Blickling Hall: Wasps deployed to protect mansion from mothson February 17, 2021 at 6:19 am

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Pests and moulds are thriving at historic properties in lockdown, the National Trust says.

Blickling Hall in Norfolk

image copyrightNational Trust Images/Chris Lacey/PA Wire

Tiny parasitic wasps are being deployed at a historic mansion in a bid to stop moths damaging rare treasures including a tapestry from Catherine the Great.

The pest control technique is being used at Blickling Hall in Norfolk, thought to be the birthplace of Henry VIII’s second wife Anne Boleyn.

The wasps lay their own eggs inside moth eggs to stop them reproducing.

A survey by the National Trust showed pests and moulds had thrived at historic properties in lockdown.

Tiny parasitic wasp to be deployed at Blickling Hall in Norfolk

image copyrightNational Trust Images/Kenny Gray/PA Wire

The conservation charity, which owns the hall, said that despite careful housekeeping, the common clothes moth had been hard to control.

Blickling is home to items such as the Peter The Great tapestry, which was a gift from Russia’s Catherine the Great in the 1760s, and a counterpane from Queen Anne’s throne canopy.

To protect the items, the trichogramma evanescens wasp, which is just 0.02in (0.5mm) long, will be released.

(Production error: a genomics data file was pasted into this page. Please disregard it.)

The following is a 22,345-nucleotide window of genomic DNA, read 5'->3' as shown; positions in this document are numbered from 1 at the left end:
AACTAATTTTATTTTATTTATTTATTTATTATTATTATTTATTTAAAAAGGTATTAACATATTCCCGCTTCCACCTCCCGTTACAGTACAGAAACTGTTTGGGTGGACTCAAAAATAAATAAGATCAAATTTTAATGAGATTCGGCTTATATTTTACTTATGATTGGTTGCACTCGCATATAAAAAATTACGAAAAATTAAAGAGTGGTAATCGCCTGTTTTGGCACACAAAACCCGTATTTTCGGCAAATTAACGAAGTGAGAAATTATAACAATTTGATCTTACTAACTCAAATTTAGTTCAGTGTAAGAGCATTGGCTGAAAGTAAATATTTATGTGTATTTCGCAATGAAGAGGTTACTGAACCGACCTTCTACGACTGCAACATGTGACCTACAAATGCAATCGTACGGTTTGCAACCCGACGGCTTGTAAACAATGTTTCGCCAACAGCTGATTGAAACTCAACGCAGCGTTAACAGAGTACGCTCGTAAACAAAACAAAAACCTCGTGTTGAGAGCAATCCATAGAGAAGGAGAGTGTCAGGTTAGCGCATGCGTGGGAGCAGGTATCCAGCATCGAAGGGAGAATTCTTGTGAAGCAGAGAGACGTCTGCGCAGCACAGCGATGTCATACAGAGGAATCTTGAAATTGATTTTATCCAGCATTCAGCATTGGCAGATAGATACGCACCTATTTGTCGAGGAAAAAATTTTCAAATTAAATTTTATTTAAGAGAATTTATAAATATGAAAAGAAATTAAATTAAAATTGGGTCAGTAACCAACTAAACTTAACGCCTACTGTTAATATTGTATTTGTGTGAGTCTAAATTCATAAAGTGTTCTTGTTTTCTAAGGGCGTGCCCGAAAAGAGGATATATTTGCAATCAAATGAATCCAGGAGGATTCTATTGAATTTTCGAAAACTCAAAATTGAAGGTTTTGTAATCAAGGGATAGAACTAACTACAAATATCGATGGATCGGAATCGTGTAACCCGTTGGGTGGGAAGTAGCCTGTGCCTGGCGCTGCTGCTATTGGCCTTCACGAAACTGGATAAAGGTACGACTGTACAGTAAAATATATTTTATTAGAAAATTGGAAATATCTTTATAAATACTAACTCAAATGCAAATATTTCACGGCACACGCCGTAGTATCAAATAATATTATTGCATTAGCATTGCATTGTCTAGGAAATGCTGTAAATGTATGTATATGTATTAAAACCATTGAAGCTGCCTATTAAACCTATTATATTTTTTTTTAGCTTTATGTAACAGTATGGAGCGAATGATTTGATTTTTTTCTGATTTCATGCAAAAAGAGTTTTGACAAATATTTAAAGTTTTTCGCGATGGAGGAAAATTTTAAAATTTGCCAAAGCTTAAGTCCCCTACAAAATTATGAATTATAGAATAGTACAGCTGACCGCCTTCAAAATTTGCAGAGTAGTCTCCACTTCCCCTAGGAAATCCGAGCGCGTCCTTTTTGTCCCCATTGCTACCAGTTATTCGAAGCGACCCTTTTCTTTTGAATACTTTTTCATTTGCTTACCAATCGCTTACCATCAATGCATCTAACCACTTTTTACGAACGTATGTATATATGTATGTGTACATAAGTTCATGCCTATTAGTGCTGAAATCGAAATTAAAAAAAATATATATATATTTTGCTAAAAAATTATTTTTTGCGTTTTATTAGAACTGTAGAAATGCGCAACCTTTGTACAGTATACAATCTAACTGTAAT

The wasps will seek moth eggs to lay their own eggs in, so a wasp rather than a moth larva hatches.

The wasps then die naturally and disappear into the house dust, the National Trust said.

Chemicals will also be used which mimic those produced by female moths in the hope it confuses the males and reduces the chances of mating.

Peter the Great Room at Blickling Hall

image copyrightNational Trust Images/Nadia Mackenzie/PA Wire

The National Trust said it believed it was the first time the two techniques had been used together in a heritage setting.

Assistant national conservator Hilary Jarvis said: “We are really hoping this pioneering approach will provide a practical and sustainable method that any of our properties can use to deal with serious infestations.”

Ms Jarvis said lockdown had “suited our resident bugs”.

“The relative quiet, darkness and absence of disruption from visitors and staff provided perfect conditions for larvae and adults alike from March onwards,” she said.

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